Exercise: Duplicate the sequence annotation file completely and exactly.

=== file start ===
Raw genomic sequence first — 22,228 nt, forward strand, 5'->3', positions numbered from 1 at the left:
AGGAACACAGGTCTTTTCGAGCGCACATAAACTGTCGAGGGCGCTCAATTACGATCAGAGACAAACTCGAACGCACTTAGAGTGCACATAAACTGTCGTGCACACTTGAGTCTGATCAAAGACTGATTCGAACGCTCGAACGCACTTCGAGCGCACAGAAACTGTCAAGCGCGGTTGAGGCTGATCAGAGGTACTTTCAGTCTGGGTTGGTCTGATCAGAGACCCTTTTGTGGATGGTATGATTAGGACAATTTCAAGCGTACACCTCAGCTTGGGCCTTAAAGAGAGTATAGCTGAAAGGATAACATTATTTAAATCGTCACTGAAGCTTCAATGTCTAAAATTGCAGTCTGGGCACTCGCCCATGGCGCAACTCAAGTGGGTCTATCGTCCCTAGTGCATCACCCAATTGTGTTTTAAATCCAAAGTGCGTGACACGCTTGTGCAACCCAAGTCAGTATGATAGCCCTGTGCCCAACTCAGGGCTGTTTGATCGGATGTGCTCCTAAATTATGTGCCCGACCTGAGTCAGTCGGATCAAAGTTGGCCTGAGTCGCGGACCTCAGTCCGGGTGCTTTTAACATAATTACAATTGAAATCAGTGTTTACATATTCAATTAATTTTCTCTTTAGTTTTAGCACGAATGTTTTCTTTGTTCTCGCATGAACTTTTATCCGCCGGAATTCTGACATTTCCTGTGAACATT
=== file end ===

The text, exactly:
Raw genomic sequence first — 22,228 nt, forward strand, 5'->3', positions numbered from 1 at the left:
AGGAACACAGGTCTTTTCGAGCGCACATAAACTGTCGAGGGCGCTCAATTACGATCAGAGACAAACTCGAACGCACTTAGAGTGCACATAAACTGTCGTGCACACTTGAGTCTGATCAAAGACTGATTCGAACGCTCGAACGCACTTCGAGCGCACAGAAACTGTCAAGCGCGGTTGAGGCTGATCAGAGGTACTTTCAGTCTGGGTTGGTCTGATCAGAGACCCTTTTGTGGATGGTATGATTAGGACAATTTCAAGCGTACACCTCAGCTTGGGCCTTAAAGAGAGTATAGCTGAAAGGATAACATTATTTAAATCGTCACTGAAGCTTCAATGTCTAAAATTGCAGTCTGGGCACTCGCCCATGGCGCAACTCAAGTGGGTCTATCGTCCCTAGTGCATCACCCAATTGTGTTTTAAATCCAAAGTGCGTGACACGCTTGTGCAACCCAAGTCAGTATGATAGCCCTGTGCCCAACTCAGGGCTGTTTGATCGGATGTGCTCCTAAATTATGTGCCCGACCTGAGTCAGTCGGATCAAAGTTGGCCTGAGTCGCGGACCTCAGTCCGGGTGCTTTTAACATAATTACAATTGAAATCAGTGTTTACATATTCAATTAATTTTCTCTTTAGTTTTAGCACGAATGTTTTCTTTGTTCTCGCATGAACTTTTATCCGCCGGAATTCTGACATTTCCTGTGAACATT